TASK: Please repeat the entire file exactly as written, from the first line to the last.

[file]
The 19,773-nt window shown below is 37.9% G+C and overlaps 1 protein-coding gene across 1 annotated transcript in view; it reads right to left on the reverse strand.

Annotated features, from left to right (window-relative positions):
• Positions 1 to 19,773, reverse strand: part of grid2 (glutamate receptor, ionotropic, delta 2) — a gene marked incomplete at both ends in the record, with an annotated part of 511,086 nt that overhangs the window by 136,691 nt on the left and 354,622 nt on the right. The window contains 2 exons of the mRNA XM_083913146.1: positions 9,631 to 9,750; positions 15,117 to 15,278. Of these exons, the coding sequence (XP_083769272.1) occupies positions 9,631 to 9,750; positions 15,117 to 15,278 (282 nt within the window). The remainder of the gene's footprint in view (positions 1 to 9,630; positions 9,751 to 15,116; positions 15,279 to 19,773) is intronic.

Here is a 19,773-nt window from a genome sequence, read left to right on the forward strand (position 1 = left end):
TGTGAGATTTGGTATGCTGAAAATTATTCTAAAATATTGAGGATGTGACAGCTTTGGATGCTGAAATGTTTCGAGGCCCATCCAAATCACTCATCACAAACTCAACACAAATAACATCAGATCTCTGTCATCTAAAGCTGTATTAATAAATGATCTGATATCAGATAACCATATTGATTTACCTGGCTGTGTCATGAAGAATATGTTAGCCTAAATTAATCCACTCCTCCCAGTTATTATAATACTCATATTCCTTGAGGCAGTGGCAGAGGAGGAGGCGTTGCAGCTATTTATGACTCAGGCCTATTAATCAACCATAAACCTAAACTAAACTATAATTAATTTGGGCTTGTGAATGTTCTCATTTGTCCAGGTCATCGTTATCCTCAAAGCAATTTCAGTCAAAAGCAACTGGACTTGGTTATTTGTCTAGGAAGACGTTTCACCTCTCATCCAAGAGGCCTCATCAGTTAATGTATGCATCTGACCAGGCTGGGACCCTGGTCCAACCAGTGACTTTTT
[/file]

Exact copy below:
The 19,773-nt window shown below is 37.9% G+C and overlaps 1 protein-coding gene across 1 annotated transcript in view; it reads right to left on the reverse strand.

Annotated features, from left to right (window-relative positions):
• Positions 1 to 19,773, reverse strand: part of grid2 (glutamate receptor, ionotropic, delta 2) — a gene marked incomplete at both ends in the record, with an annotated part of 511,086 nt that overhangs the window by 136,691 nt on the left and 354,622 nt on the right. The window contains 2 exons of the mRNA XM_083913146.1: positions 9,631 to 9,750; positions 15,117 to 15,278. Of these exons, the coding sequence (XP_083769272.1) occupies positions 9,631 to 9,750; positions 15,117 to 15,278 (282 nt within the window). The remainder of the gene's footprint in view (positions 1 to 9,630; positions 9,751 to 15,116; positions 15,279 to 19,773) is intronic.

Here is a 19,773-nt window from a genome sequence, read left to right on the forward strand (position 1 = left end):
TGTGAGATTTGGTATGCTGAAAATTATTCTAAAATATTGAGGATGTGACAGCTTTGGATGCTGAAATGTTTCGAGGCCCATCCAAATCACTCATCACAAACTCAACACAAATAACATCAGATCTCTGTCATCTAAAGCTGTATTAATAAATGATCTGATATCAGATAACCATATTGATTTACCTGGCTGTGTCATGAAGAATATGTTAGCCTAAATTAATCCACTCCTCCCAGTTATTATAATACTCATATTCCTTGAGGCAGTGGCAGAGGAGGAGGCGTTGCAGCTATTTATGACTCAGGCCTATTAATCAACCATAAACCTAAACTAAACTATAATTAATTTGGGCTTGTGAATGTTCTCATTTGTCCAGGTCATCGTTATCCTCAAAGCAATTTCAGTCAAAAGCAACTGGACTTGGTTATTTGTCTAGGAAGACGTTTCACCTCTCATCCAAGAGGCCTCATCAGTTAATGTATGCATCTGACCAGGCTGGGACCCTGGTCCAACCAGTGACTTTTT